earnestly wish that it were otherwise ? Instead then of wasting our time in fruitless arguments and exhortations, let us all join in humble and earnest supplications to the God of all grace, that he, who only can do it, would direct your hearts into the love of Christ; and that though you have been so many years lovers of the world, of pleasure, of your own. selves, and of sin, he would now transform you into the affectionate and devoted disciples of Jesus.
“ Now unto Him that is able to do exceeding abun. dantly above all that we ask or think, according to the power that worketh in us; unto him be glory in the church, by Christ Jesus, throughout all ages, world without end. Amen."
Deut. XXXII. 29.
O! that they were wise, that they understood this, that
they would consider their latter end. If when mankind quitted this world, they were never to appear in another, we should feel no alarm, or anxiety, on account of the careless conduct of sinners. We should let them eat, drink, and be merry; and not disturb them with gloomy and groundless apprehensions of futurity. But we know, that it is appointed to all men once to die, and that after death, there is a judgment; and we are assured, that all who are in the grave shall come forth; they that have done good, to the resurrection of life ; and they that have done evil to the resurrection of dam. nation. · If, therefore, we were not connected, by blood or friendship, with those dying immortals, as I may call them, surely, common humanity would engage us to warn all within our reach, of the impending destruction; and where we could do no more, we should sigh and say, “ O that they were wise, that they understood this, that they would consider their latter end.” These words express the tender and anxious concern of Moses for the welfare of the children of Israel. But, not willing to detain your attention, I shall now inquire, in what manner we should consider our latter end, and then show the wisdom and advantage of considering it aright.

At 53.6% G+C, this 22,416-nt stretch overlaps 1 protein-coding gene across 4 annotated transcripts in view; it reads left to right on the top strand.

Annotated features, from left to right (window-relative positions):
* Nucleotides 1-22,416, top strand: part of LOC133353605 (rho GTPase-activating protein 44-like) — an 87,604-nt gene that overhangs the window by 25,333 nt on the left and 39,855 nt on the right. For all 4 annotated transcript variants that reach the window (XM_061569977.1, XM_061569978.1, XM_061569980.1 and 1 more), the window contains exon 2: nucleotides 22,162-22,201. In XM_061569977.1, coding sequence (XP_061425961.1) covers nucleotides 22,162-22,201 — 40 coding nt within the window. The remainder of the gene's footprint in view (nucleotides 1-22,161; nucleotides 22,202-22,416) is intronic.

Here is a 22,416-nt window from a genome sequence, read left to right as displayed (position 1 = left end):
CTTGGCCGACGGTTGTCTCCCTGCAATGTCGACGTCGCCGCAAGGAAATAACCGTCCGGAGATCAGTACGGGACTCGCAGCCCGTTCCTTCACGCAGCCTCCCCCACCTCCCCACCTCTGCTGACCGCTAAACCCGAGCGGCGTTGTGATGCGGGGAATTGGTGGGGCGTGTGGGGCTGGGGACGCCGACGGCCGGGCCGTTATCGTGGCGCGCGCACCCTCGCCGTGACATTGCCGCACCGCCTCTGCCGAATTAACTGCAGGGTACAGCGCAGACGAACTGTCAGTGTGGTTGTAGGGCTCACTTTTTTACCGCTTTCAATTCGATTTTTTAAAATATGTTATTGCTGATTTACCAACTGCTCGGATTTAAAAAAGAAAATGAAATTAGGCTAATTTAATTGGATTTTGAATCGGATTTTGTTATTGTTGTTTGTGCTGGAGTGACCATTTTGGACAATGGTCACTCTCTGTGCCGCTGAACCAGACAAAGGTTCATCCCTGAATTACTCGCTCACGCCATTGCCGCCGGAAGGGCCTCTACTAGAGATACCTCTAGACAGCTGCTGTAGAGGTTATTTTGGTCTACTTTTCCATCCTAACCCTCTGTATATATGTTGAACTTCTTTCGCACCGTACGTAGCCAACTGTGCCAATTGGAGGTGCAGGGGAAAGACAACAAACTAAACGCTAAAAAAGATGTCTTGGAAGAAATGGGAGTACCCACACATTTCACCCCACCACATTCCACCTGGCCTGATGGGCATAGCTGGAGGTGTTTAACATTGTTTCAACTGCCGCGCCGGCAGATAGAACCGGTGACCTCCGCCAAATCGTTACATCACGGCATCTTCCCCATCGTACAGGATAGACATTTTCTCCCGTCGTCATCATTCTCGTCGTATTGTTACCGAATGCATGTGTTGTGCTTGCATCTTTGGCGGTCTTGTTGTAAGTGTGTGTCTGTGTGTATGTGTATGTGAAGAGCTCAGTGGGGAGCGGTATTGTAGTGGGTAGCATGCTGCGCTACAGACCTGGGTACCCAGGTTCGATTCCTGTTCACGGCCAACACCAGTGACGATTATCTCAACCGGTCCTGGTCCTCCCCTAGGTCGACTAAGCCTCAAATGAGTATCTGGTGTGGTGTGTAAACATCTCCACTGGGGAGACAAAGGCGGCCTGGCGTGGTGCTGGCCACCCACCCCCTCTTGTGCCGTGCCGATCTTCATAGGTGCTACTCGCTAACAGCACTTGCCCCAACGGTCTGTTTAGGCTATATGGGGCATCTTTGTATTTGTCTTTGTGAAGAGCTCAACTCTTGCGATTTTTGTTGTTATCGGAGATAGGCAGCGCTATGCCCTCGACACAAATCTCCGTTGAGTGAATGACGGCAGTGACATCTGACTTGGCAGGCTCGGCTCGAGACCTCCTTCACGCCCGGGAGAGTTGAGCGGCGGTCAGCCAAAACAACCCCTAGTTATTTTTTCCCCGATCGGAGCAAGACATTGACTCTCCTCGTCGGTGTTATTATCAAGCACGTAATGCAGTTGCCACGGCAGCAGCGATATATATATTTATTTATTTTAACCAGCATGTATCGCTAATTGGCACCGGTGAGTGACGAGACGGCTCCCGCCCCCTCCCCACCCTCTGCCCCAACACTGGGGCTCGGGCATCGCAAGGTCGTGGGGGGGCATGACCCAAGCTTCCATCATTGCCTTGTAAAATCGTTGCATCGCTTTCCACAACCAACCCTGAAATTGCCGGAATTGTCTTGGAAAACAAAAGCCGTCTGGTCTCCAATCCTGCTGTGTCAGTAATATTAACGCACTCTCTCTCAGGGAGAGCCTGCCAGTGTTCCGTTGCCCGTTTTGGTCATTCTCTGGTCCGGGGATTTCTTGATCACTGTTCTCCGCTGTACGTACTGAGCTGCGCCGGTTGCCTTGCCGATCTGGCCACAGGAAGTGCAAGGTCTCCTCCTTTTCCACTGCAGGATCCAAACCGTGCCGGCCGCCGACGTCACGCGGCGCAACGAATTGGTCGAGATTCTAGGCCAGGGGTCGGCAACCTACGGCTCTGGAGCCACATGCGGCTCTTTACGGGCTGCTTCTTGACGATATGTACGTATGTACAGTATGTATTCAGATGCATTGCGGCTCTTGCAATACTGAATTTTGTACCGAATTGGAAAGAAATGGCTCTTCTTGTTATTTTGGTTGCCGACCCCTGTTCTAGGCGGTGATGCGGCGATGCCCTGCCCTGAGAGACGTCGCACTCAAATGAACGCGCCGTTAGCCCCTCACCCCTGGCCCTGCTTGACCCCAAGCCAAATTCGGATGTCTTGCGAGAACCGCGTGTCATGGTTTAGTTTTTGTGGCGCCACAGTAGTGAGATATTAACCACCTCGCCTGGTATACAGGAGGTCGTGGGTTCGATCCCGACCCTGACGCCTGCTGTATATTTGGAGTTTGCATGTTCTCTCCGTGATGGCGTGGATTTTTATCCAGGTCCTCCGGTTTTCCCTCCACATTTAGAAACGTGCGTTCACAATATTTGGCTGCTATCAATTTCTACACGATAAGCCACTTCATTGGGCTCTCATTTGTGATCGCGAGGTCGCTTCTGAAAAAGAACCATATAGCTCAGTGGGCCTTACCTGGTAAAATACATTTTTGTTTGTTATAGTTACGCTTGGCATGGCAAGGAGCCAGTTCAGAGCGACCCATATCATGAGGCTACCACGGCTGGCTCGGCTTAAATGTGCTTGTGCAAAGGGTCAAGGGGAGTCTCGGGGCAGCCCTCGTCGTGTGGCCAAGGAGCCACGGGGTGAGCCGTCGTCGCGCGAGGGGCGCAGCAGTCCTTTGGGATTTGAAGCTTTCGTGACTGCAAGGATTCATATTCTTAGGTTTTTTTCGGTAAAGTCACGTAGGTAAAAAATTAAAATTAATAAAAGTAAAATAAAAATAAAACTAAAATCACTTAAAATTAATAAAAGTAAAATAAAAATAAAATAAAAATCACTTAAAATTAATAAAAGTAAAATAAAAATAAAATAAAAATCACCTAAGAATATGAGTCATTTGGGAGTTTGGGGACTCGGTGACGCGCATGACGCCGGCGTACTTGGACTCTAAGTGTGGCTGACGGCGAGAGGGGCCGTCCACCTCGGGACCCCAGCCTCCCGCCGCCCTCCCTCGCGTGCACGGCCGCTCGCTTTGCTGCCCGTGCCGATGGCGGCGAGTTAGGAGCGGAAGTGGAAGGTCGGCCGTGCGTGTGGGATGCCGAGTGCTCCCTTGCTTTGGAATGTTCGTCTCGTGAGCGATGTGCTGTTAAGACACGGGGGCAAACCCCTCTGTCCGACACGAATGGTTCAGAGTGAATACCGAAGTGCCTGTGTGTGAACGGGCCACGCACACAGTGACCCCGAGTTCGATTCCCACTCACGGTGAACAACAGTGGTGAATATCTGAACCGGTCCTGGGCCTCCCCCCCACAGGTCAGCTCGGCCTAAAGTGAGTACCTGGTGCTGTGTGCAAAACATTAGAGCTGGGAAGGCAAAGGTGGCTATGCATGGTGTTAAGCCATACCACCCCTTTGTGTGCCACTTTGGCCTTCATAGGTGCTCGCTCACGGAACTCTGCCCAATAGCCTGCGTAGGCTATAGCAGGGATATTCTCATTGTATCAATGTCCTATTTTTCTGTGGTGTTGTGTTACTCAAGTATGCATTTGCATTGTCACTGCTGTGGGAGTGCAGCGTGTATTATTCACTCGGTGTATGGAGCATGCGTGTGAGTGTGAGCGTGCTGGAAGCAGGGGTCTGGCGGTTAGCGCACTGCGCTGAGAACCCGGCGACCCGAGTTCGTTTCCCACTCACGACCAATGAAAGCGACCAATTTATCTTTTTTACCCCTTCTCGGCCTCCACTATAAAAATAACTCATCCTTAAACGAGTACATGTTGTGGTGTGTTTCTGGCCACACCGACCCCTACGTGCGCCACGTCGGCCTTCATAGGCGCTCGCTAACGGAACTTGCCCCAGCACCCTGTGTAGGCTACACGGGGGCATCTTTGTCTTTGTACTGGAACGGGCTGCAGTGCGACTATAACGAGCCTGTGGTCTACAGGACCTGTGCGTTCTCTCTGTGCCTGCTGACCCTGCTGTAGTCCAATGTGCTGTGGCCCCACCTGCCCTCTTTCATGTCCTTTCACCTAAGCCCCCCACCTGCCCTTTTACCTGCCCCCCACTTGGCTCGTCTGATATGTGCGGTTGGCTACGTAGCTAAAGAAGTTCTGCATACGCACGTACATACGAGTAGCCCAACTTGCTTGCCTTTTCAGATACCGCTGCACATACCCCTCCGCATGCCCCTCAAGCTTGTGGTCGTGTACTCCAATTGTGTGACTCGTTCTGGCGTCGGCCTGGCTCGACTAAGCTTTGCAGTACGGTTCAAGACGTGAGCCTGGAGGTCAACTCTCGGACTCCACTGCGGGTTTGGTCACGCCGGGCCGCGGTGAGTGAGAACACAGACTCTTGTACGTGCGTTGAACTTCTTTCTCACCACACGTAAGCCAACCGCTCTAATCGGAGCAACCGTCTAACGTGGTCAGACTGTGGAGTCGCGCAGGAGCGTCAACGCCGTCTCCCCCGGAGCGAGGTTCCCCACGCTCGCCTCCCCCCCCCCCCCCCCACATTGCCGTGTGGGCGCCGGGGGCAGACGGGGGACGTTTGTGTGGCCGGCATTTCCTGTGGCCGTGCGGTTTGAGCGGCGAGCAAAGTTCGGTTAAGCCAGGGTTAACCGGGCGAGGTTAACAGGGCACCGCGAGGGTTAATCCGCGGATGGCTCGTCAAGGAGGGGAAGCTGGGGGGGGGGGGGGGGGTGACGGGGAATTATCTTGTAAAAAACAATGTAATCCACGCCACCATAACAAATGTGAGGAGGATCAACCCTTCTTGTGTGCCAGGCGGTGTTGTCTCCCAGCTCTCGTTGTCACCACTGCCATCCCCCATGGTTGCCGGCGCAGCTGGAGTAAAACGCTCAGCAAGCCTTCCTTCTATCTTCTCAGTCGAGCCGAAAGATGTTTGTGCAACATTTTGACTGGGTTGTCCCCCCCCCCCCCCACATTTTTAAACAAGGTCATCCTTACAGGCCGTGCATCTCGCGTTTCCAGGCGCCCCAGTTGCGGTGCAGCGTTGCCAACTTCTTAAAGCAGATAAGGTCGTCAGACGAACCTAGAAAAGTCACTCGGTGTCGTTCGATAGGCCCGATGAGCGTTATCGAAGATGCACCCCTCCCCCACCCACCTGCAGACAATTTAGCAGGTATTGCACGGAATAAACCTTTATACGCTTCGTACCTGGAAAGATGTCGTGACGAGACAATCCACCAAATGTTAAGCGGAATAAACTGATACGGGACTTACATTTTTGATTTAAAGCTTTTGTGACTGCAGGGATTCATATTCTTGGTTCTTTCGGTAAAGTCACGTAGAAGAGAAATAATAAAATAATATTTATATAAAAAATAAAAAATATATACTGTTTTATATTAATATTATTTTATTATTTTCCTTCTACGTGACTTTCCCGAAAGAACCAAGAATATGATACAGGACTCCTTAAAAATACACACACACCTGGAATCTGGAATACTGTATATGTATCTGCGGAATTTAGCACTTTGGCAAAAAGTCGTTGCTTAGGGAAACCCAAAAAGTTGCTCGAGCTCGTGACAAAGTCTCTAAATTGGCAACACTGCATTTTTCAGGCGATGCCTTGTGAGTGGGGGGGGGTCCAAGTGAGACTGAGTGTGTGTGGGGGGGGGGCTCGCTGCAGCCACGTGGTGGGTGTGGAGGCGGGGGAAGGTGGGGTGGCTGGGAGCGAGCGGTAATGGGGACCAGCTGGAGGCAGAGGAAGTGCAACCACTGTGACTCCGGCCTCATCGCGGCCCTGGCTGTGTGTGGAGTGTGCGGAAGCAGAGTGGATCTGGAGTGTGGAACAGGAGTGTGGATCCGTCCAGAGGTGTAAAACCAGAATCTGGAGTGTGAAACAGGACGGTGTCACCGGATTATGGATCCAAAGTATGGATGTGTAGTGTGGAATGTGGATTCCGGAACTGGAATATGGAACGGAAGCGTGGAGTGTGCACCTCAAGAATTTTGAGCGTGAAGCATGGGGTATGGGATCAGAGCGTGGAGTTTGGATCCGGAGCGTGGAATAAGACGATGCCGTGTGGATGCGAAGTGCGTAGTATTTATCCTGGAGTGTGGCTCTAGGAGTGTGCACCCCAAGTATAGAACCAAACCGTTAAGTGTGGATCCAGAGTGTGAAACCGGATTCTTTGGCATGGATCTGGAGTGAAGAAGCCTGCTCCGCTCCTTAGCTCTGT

First, in what manner should we consider our latter end?
A transient thought now and then about death is not sufficient; it should be considered thoroughly; I mean with judgment and understanding, so as to form just and regular apprehensions concerning its causes and consequences. You may contemplate a deathbed scene circumstantially. You may, in your ima. gination, attend a sick person through all the gloomy stages of the disorder, till you see the eyes glassy and fixed, the countenance sharpened, the head convulsed, the pulse, after many hesitations, stop, and the pant.
, ing breast heave no more; and a total stiffness, or, I may say, a dead calm, succeed a scene of frightful tumult and distress. You may mingle in the fune. ral procession, and attend the mortal remains of your friend to the house appointed for all living. You may join in the solemn and very pertinent reflections, “ Man that is born of a woman, is of few days, and full of trouble ; he cometh forth like a flower, and is cụt down ; he fleeth also like a shadow, and continueth not. In the midst of life we are in death." You may then go home, and think no more of it, till another funeral revive the same solemn reflections. If this be considering our latter end, it is in a way very short of what is our duty. Those formalities of death are the least part of what is recommended to your consideration. If you would consider your latter end in a profitable manner, you must go back to the beginning, and inquire into the first cause of this